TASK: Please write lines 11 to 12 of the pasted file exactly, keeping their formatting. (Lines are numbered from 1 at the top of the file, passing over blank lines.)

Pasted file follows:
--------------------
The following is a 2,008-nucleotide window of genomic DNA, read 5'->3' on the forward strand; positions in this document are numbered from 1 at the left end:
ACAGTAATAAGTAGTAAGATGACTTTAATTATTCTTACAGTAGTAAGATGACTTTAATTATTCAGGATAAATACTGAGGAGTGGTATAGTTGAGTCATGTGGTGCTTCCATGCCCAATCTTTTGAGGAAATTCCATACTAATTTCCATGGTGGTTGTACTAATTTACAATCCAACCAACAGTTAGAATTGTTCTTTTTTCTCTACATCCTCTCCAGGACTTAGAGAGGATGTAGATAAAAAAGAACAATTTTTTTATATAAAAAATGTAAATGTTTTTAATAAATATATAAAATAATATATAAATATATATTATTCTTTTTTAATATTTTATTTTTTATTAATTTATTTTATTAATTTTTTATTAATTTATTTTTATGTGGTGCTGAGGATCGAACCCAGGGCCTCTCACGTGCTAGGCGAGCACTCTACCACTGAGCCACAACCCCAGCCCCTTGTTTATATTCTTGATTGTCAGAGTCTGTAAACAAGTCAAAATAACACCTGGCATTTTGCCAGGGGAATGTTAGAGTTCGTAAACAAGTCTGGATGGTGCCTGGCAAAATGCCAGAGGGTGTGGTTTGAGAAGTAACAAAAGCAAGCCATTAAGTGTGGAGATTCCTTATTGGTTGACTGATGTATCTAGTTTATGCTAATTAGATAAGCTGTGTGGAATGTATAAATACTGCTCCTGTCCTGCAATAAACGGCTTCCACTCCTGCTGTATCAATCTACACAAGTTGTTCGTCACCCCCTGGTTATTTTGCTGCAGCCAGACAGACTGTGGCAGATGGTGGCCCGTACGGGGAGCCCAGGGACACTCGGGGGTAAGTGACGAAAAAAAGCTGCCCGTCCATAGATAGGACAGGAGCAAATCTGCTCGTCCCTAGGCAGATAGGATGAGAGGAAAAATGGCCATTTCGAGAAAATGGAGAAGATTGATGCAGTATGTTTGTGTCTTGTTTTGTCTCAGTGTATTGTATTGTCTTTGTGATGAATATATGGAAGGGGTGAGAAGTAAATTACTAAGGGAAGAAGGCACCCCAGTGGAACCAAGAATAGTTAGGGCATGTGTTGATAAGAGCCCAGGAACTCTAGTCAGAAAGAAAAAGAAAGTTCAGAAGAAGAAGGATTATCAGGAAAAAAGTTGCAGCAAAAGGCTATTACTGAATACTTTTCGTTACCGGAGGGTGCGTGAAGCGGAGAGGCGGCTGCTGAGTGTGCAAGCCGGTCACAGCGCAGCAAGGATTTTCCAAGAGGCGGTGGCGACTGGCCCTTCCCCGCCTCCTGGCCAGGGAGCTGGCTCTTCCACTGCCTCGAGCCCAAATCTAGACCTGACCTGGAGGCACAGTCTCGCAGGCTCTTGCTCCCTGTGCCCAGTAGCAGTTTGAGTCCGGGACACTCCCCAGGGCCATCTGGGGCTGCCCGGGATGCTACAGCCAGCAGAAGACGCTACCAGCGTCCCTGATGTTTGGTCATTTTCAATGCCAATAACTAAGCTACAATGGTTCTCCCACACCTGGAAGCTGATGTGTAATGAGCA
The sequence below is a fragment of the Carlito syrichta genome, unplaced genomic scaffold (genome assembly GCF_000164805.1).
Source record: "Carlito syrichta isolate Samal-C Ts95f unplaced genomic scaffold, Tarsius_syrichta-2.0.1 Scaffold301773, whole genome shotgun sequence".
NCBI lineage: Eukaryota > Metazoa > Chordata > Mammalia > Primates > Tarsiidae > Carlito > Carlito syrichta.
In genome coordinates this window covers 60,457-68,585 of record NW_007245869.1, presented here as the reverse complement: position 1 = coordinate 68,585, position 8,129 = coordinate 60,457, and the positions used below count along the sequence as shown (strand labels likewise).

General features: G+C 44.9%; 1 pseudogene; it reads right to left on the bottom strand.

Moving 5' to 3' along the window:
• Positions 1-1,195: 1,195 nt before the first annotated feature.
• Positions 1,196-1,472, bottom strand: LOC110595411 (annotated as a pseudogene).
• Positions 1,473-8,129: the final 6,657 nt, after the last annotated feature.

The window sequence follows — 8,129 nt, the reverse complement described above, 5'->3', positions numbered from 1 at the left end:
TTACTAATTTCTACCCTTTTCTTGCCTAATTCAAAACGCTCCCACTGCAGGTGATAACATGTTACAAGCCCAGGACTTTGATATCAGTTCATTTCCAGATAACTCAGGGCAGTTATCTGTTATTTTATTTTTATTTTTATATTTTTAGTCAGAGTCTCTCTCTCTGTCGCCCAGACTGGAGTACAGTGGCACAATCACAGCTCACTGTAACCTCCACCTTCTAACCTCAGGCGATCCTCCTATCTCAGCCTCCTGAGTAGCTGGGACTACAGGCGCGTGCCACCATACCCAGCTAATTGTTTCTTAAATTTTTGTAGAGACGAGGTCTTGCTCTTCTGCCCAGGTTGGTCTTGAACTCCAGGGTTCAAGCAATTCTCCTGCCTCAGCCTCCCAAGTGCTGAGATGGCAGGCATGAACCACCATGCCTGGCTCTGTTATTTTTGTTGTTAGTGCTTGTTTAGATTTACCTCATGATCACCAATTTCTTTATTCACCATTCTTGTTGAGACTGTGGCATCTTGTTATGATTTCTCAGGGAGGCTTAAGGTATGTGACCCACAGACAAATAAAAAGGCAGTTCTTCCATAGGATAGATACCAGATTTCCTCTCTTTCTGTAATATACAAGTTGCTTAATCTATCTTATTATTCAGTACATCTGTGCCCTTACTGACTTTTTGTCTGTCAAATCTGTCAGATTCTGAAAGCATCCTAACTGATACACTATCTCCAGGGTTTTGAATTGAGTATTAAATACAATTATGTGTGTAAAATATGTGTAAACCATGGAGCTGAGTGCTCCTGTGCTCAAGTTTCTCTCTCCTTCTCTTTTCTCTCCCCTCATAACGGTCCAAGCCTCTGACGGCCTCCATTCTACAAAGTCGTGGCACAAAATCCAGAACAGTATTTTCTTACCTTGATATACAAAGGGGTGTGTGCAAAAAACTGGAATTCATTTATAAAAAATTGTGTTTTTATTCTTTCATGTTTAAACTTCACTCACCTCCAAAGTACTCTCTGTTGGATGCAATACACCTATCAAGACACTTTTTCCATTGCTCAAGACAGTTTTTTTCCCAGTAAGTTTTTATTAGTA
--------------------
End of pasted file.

• Positions 1,473-8,129: the final 6,657 nt, after the last annotated feature.

The window sequence follows — 8,129 nt, the reverse complement described above, 5'->3', positions numbered from 1 at the left end: